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100 Years Society of Motion Picture and Television Engineers

by August 29, 2016

The now 100-year-old Society of Motion Picture and Television Engineers, or SMPTE (pronounced “simp-tee”), is the consortium that has made possible all the behind-the-scenes advances in television and movie technology we have taken for granted over the past century. It’s not the glamorous side of Hollywood to be sure, but SMPTE engineers are the unsung heroes who made it possible for an entire industry to produce talkies, broadcast television, standardized color and widescreen formats and HD. Throughout film history, SMPTE made Brando moodier, Lugosi scarier and Monroe sexier, and it made Julie Andrews sing.

A lot has changed in the years since SMPTE formed in 1916, and today the engineering organization is busier than ever. There’s a lot to cover at SMPTE 2016 Annual Technical Conference and Exhibition, which runs October 25 to 27 in Hollywood, California. Packed into just three days are planned sessions featuring industry experts from around the world presenting no less than 73 technical papers intended to illuminate the topics shaping the present and future of movies, TV and motion imaging.

SMPTE Technology

Technology on-tap for discussion at this year’s event includes ultra-high definition (UHD) at both 4K and 8K resolution, higher frame rates (HFR), high dynamic range (HDR) and wider color gamut (WCG). As the world of cinema continues to evolve, these technologies will need to be harnessed in the most potent ways possible, to serve both the artistic visions of directors and cinematographers and reduce the technological and cost barriers that may prevent them from creating the best art possible.

But, the audio-visual industry isn’t just about the technology behind moving pictures and sound anymore. There are many fascinating new paradigms brought about by the digital age that will be discussed at the SMPTE 2016 Conference. There will be sessions on broadcast signals distributed over coax and the evolution of series digital interface (SDI) that could provide homes with 100 GB data services with seamless transition to the Internet. Today’s virtual reality isn’t just for games anymore. VR is growing and becoming more immersive as it stands on the threshold of revolutionizing the future of audio/visual entertainment.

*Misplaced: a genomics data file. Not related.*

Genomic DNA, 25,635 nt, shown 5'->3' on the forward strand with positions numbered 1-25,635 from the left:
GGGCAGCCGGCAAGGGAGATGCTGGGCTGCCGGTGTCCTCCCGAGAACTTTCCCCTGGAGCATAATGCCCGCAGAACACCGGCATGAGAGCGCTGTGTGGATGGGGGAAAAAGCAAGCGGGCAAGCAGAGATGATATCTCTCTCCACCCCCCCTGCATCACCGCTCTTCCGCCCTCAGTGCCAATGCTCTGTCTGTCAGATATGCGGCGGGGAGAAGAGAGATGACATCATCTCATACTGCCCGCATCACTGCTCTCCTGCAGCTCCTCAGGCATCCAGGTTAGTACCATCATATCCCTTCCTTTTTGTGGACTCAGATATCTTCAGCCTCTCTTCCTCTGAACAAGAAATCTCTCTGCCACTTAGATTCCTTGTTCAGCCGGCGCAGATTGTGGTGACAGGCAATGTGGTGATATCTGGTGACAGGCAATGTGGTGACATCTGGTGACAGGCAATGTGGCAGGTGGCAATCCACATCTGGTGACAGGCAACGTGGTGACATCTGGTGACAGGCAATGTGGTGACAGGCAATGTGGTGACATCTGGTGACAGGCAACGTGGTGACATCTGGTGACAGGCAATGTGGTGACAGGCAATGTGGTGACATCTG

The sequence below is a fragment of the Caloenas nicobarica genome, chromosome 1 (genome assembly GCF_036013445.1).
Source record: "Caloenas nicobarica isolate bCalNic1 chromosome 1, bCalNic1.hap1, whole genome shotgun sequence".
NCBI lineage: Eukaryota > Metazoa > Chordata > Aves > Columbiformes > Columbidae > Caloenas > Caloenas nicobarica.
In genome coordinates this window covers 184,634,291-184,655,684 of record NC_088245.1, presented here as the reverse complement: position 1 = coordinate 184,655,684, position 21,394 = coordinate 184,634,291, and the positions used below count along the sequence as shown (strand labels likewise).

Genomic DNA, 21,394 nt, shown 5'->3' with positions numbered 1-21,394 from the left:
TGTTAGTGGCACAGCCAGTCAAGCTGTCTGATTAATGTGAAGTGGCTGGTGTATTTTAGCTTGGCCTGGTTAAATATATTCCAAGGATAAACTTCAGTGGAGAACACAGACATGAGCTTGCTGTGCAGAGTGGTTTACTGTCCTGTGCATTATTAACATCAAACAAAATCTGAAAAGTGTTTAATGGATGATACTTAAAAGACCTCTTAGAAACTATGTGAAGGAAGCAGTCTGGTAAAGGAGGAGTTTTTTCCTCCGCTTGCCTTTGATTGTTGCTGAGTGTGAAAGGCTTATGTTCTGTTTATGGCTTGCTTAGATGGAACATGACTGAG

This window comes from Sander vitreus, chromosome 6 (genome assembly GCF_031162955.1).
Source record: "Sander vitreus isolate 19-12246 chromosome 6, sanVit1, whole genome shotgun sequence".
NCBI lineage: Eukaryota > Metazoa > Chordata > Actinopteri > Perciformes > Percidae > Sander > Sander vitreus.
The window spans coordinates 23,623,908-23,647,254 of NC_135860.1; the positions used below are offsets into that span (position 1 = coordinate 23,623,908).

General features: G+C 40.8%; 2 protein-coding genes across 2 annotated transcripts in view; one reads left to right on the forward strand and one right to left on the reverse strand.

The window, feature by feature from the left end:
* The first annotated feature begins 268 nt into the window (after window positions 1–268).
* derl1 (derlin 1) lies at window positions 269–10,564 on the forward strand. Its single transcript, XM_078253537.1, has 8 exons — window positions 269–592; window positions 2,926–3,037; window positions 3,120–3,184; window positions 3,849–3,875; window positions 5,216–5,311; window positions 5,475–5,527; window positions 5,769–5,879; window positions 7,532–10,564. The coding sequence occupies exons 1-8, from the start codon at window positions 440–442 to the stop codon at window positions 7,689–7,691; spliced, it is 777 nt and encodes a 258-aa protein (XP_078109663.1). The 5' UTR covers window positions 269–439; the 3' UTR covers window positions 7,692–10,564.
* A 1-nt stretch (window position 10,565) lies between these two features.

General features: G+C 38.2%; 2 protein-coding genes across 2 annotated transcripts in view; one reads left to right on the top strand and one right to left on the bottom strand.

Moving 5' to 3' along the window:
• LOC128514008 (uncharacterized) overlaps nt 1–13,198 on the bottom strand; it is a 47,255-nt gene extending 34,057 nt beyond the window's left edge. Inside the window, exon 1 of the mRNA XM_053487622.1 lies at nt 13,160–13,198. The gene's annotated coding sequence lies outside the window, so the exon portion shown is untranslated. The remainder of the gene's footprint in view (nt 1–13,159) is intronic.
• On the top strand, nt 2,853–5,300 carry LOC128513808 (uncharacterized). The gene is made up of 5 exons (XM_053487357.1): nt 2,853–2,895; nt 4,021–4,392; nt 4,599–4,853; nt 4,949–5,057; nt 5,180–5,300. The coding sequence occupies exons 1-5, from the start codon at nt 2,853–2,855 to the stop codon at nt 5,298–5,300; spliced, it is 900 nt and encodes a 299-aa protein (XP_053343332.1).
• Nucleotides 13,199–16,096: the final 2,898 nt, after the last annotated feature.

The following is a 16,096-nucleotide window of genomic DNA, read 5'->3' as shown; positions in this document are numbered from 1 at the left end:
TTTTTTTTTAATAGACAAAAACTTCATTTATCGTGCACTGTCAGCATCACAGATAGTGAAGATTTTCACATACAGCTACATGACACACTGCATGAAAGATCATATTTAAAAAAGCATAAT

SMPTE, the organization that made Brando moodier, Lugosi scarier, Monroe sexier, and made Julie Andrews sing.

These are arguably the most interesting times for the SMPTE. On one hand we have all the new visual enhancement technology creating a hyper-realistic audio/visual experience for we lay people. But on the other - it’s a critical time for the SMPTE to set the standards that will bridge the gap between the business realities of content production and the newest distribution demands of the consumer. New technologies aren’t simply putting more wow-factor into the content itself, it’s also affecting how, when and where we consume content. The 2016 SMPTE Conference will undoubtedly be the flashpoint for all of these issues as they shape the future, and we will be paying close attention with excitement – and with our own point of view.

On the lighter side of the industry, SMPTE 2016 will continue its tradition of honoring industry giants. This year, Avatar and Terminator director James Cameron will receive an Honorary Membership, and Douglas Trumbull, the man behind the visual effects of 2001: A Space Odyssey and Blade Runner, will receive the SMPTE’s Progress Medal.

Mark October 25-27 on your calendar, as it’s sure to be a key event in the history of movies and TV.

About the author:
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Wayde is a tech-writer and content marketing consultant in Canada s tech hub Waterloo, Ontario and Editorialist for Audioholics.com. He's a big hockey fan as you'd expect from a Canadian. Wayde is also US Army veteran, but his favorite title is just "Dad".

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